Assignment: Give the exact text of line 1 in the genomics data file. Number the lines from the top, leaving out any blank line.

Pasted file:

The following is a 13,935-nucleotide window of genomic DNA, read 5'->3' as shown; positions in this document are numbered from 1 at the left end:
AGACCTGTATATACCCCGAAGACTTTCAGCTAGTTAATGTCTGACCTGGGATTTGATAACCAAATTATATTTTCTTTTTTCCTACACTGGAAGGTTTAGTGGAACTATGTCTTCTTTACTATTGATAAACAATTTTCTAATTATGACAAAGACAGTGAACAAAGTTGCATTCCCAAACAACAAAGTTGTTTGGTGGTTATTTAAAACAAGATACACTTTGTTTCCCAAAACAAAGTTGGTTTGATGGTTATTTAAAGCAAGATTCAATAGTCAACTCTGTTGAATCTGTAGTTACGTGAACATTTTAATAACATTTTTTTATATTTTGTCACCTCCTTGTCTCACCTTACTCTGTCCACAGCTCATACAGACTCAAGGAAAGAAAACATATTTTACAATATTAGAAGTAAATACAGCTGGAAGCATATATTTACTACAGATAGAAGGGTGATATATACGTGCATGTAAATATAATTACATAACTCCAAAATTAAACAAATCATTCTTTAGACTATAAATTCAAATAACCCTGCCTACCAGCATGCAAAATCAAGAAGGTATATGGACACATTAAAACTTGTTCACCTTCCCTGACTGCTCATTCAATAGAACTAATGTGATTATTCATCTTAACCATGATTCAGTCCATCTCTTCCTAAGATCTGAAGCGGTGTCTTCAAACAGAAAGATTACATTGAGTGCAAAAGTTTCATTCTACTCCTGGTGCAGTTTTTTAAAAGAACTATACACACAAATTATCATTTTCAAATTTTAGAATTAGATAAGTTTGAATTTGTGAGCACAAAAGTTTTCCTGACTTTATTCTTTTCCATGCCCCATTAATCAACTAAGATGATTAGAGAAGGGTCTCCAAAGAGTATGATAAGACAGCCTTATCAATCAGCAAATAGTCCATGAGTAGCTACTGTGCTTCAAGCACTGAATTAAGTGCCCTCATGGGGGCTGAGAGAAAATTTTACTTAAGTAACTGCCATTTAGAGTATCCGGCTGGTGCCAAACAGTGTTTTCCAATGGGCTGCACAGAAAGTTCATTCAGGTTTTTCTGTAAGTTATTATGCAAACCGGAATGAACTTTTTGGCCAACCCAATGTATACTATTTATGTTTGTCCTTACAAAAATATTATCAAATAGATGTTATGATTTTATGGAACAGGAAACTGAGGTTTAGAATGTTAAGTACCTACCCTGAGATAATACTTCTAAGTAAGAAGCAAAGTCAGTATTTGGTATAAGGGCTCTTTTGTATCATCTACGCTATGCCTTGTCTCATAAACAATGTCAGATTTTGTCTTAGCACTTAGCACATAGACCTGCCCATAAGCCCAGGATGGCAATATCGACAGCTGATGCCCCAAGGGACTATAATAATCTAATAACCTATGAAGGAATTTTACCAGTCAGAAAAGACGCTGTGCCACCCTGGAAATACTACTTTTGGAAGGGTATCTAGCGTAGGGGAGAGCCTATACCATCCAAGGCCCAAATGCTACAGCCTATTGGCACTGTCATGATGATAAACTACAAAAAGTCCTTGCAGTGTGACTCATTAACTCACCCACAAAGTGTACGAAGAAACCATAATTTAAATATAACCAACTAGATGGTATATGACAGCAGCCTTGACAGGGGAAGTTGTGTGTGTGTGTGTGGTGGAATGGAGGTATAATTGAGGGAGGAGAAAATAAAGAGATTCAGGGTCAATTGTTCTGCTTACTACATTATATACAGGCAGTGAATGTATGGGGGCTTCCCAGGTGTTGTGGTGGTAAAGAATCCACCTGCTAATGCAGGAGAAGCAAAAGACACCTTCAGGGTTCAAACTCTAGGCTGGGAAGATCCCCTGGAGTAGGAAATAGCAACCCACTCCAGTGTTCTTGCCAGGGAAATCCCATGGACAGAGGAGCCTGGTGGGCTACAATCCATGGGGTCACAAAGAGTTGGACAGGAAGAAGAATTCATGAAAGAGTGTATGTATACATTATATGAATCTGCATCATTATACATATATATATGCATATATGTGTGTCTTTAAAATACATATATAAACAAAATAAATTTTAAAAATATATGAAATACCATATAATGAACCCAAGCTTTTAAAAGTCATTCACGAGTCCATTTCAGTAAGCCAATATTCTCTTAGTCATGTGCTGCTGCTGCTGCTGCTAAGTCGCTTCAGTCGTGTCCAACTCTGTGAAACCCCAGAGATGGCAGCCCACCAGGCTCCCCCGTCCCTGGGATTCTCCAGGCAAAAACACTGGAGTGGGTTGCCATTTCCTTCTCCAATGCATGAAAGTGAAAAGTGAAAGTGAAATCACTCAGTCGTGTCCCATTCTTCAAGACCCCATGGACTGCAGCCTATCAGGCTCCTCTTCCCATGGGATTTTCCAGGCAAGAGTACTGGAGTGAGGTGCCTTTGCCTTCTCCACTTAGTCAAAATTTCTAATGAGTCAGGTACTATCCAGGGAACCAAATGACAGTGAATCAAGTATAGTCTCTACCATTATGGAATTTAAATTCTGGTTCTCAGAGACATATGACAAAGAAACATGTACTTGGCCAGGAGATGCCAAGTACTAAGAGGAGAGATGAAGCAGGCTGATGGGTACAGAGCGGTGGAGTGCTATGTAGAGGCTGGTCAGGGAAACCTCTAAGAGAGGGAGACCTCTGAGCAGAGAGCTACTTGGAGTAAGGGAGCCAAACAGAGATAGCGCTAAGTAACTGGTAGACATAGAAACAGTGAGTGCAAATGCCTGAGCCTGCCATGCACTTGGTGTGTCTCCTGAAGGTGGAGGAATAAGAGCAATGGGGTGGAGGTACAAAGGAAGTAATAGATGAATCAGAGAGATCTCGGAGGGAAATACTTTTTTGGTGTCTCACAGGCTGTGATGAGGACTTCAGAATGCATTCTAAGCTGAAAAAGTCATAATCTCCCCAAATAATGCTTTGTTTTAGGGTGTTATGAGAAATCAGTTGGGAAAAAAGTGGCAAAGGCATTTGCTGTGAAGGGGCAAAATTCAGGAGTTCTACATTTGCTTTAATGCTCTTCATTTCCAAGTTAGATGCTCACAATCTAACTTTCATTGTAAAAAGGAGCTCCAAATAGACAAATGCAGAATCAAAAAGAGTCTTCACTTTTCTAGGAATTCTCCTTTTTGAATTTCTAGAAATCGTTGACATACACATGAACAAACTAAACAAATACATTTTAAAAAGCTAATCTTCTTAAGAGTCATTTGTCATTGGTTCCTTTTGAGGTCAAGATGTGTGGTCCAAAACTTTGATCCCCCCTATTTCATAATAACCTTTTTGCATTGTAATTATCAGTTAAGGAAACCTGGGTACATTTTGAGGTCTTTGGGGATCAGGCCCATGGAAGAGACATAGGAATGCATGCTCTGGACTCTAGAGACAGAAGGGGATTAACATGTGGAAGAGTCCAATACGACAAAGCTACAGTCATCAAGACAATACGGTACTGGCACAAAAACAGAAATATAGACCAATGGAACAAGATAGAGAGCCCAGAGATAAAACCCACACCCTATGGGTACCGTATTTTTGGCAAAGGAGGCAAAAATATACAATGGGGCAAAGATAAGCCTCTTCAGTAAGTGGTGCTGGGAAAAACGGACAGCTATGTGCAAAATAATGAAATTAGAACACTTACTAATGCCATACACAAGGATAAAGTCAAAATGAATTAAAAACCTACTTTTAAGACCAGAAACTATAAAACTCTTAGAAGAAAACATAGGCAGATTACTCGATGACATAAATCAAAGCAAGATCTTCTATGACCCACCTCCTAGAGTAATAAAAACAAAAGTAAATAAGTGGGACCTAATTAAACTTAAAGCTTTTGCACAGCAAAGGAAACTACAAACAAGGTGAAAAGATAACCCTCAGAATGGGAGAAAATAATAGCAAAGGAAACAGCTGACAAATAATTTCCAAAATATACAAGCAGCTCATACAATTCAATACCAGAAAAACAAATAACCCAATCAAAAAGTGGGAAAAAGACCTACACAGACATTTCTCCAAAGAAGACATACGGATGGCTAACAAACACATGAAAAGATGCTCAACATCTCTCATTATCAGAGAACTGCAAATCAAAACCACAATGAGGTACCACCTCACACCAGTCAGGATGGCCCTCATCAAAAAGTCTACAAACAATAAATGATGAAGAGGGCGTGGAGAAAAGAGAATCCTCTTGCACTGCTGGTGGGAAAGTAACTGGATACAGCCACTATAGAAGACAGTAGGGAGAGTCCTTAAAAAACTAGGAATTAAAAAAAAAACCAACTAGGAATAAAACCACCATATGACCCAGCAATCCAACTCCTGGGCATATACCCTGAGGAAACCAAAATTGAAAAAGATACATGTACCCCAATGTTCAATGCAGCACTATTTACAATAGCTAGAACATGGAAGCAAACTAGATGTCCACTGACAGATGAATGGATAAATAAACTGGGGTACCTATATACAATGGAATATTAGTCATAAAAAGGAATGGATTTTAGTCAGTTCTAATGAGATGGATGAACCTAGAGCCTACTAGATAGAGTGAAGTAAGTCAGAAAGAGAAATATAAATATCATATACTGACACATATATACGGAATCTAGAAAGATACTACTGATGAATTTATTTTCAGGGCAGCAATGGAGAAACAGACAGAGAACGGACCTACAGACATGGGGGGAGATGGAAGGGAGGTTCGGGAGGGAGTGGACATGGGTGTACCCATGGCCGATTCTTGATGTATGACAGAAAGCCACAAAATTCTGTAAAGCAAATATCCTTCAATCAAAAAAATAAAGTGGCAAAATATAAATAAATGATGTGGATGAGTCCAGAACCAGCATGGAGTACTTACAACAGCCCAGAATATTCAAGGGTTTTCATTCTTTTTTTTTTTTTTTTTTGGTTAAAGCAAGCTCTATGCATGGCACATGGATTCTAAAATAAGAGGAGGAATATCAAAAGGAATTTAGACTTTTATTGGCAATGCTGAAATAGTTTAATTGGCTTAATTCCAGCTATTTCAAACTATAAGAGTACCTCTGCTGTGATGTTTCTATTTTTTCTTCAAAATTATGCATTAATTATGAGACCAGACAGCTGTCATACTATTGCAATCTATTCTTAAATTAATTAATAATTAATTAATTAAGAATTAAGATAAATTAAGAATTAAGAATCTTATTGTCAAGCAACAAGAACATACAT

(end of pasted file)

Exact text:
The following is a 13,935-nucleotide window of genomic DNA, read 5'->3' as shown; positions in this document are numbered from 1 at the left end: